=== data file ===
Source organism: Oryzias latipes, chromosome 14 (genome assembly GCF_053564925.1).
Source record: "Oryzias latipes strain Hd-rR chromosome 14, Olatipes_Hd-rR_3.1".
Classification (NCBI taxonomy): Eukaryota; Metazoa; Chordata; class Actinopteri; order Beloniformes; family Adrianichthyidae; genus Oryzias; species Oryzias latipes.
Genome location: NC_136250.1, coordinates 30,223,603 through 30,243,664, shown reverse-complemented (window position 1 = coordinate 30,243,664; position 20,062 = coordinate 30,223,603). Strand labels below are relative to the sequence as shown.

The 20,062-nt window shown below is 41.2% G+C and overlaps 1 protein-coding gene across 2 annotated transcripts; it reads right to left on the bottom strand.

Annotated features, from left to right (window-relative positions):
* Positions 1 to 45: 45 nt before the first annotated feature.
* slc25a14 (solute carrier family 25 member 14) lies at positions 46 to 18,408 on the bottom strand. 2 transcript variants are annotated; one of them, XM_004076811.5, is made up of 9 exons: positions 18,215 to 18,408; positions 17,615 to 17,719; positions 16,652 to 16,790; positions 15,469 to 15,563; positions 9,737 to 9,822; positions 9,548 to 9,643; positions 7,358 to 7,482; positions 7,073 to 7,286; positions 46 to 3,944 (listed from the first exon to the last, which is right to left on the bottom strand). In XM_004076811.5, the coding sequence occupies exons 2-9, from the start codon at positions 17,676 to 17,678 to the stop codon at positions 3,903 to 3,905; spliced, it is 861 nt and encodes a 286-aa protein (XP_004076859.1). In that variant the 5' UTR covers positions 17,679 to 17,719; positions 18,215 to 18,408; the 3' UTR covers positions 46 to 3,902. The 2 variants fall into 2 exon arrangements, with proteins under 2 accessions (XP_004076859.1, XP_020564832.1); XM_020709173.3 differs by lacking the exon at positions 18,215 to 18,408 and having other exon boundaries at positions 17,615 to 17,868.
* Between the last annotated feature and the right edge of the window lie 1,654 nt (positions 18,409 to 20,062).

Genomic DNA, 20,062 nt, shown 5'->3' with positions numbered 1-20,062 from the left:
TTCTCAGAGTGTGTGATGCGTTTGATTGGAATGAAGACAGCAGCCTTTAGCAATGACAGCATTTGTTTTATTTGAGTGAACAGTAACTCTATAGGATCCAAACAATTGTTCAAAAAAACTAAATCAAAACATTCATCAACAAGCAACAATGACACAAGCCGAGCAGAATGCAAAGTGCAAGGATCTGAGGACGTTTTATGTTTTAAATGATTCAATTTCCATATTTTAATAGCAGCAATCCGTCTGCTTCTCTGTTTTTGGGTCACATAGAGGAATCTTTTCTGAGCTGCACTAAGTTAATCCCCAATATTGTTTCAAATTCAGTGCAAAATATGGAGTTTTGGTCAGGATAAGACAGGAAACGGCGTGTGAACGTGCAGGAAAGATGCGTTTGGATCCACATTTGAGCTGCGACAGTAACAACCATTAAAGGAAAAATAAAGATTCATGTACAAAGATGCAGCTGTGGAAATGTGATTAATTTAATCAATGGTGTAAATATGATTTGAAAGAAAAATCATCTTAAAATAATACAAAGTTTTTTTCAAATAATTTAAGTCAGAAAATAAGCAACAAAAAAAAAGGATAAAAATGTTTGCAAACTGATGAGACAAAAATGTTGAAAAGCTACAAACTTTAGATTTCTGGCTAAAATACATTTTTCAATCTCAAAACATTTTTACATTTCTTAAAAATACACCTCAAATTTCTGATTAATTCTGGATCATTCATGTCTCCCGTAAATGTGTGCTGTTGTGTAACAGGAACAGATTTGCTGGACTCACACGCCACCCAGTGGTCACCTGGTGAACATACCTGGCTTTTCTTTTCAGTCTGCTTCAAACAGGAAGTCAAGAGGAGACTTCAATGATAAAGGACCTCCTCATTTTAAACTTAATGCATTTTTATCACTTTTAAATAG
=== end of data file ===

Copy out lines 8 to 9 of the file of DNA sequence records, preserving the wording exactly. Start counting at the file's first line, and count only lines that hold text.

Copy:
* slc25a14 (solute carrier family 25 member 14) lies at positions 46 to 18,408 on the bottom strand. 2 transcript variants are annotated; one of them, XM_004076811.5, is made up of 9 exons: positions 18,215 to 18,408; positions 17,615 to 17,719; positions 16,652 to 16,790; positions 15,469 to 15,563; positions 9,737 to 9,822; positions 9,548 to 9,643; positions 7,358 to 7,482; positions 7,073 to 7,286; positions 46 to 3,944 (listed from the first exon to the last, which is right to left on the bottom strand). In XM_004076811.5, the coding sequence occupies exons 2-9, from the start codon at positions 17,676 to 17,678 to the stop codon at positions 3,903 to 3,905; spliced, it is 861 nt and encodes a 286-aa protein (XP_004076859.1). In that variant the 5' UTR covers positions 17,679 to 17,719; positions 18,215 to 18,408; the 3' UTR covers positions 46 to 3,902. The 2 variants fall into 2 exon arrangements, with proteins under 2 accessions (XP_004076859.1, XP_020564832.1); XM_020709173.3 differs by lacking the exon at positions 18,215 to 18,408 and having other exon boundaries at positions 17,615 to 17,868.
* Between the last annotated feature and the right edge of the window lie 1,654 nt (positions 18,409 to 20,062).